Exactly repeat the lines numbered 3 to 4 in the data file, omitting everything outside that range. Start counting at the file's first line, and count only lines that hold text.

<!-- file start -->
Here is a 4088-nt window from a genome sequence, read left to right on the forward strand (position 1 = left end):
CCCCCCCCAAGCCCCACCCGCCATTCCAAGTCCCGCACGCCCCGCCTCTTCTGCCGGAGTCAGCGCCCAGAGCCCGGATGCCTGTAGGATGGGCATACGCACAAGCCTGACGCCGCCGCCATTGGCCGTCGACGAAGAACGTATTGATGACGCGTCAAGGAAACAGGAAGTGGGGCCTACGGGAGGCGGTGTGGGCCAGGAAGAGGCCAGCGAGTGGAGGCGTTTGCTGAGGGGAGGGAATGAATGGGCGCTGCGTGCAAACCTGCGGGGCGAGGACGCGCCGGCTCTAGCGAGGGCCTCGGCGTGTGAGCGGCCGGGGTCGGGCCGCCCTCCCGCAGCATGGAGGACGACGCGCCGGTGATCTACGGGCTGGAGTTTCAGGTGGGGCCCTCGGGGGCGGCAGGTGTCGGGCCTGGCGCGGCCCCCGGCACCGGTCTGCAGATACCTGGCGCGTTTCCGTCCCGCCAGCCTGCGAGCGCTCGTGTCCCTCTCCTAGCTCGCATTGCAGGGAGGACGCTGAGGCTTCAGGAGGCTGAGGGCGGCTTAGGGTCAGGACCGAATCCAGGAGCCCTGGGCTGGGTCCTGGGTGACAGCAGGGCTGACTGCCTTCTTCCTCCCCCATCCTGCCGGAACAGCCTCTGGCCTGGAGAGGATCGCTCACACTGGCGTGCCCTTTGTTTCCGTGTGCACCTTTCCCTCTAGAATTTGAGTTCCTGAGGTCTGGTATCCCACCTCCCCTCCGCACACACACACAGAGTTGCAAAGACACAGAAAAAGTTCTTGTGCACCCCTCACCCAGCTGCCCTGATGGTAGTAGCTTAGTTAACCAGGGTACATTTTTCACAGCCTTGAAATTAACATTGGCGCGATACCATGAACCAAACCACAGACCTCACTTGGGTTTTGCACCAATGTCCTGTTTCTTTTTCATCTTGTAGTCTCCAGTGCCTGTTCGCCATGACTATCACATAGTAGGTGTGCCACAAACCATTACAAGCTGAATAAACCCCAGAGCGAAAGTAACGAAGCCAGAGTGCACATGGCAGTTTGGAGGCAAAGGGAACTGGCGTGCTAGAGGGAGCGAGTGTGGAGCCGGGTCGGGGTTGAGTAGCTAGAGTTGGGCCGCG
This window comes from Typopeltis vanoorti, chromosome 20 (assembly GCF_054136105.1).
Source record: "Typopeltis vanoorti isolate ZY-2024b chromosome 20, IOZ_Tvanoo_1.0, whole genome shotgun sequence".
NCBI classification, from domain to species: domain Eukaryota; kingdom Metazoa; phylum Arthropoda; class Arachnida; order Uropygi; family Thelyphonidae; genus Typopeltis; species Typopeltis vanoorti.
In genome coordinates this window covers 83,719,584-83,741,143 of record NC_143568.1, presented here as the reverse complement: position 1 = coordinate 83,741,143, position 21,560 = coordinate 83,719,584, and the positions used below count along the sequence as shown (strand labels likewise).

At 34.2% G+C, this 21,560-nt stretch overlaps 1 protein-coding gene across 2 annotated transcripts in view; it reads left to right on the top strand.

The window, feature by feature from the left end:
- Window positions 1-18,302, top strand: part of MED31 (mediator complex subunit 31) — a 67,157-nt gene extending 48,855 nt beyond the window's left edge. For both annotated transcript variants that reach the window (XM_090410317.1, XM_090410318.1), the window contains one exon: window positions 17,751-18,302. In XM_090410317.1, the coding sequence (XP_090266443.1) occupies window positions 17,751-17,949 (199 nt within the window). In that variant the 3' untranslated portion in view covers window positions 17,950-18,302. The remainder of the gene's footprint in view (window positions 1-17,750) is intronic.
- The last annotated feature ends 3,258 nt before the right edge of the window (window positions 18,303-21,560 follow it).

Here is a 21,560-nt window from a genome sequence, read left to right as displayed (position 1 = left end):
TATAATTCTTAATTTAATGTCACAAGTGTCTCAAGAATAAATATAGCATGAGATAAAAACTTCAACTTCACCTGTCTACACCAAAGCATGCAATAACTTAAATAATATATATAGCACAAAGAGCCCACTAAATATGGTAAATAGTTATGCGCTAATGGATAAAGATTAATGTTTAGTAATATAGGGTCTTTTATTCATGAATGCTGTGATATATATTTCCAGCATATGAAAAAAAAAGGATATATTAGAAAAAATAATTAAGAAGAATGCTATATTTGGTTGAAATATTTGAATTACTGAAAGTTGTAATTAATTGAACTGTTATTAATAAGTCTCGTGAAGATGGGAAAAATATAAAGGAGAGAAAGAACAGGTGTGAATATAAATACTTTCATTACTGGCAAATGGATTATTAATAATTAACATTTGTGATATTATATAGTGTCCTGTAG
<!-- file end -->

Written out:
This window comes from Typopeltis vanoorti, chromosome 20 (assembly GCF_054136105.1).
Source record: "Typopeltis vanoorti isolate ZY-2024b chromosome 20, IOZ_Tvanoo_1.0, whole genome shotgun sequence".